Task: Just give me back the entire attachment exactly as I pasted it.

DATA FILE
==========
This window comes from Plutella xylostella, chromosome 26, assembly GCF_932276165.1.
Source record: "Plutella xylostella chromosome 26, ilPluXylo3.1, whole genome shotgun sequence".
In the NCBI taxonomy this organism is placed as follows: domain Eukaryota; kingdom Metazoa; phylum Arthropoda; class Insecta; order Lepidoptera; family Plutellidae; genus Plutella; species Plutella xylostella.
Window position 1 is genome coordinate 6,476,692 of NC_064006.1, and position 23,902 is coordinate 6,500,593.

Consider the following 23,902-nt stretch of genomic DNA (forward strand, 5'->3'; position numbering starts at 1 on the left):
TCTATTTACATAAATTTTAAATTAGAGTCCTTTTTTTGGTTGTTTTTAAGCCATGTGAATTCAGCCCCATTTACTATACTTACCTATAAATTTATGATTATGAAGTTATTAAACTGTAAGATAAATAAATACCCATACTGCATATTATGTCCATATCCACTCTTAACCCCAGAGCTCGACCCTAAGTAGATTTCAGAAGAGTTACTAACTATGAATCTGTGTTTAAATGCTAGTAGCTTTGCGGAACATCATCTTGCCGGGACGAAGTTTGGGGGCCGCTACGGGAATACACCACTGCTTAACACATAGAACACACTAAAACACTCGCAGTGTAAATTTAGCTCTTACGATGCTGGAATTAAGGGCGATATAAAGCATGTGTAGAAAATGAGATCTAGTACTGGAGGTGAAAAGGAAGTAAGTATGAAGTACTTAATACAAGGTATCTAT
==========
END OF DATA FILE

This window comes from Plutella xylostella, chromosome 26, assembly GCF_932276165.1.
Source record: "Plutella xylostella chromosome 26, ilPluXylo3.1, whole genome shotgun sequence".
In the NCBI taxonomy this organism is placed as follows: domain Eukaryota; kingdom Metazoa; phylum Arthropoda; class Insecta; order Lepidoptera; family Plutellidae; genus Plutella; species Plutella xylostella.
Window position 1 is genome coordinate 6,476,692 of NC_064006.1, and position 23,902 is coordinate 6,500,593.

Consider the following 23,902-nt stretch of genomic DNA (forward strand, 5'->3'; position numbering starts at 1 on the left):
TCTATTTACATAAATTTTAAATTAGAGTCCTTTTTTTGGTTGTTTTTAAGCCATGTGAATTCAGCCCCATTTACTATACTTACCTATAAATTTATGATTATGAAGTTATTAAACTGTAAGATAAATAAATACCCATACTGCATATTATGTCCATATCCACTCTTAACCCCAGAGCTCGACCCTAAGTAGATTTCAGAAGAGTTACTAACTATGAATCTGTGTTTAAATGCTAGTAGCTTTGCGGAACATCATCTTGCCGGGACGAAGTTTGGGGGCCGCTACGGGAATACACCACTGCTTAACACATAGAACACACTAAAACACTCGCAGTGTAAATTTAGCTCTTACGATGCTGGAATTAAGGGCGATATAAAGCATGTGTAGAAAATGAGATCTAGTACTGGAGGTGAAAAGGAAGTAAGTATGAAGTACTTAATACAAGGTATCTAT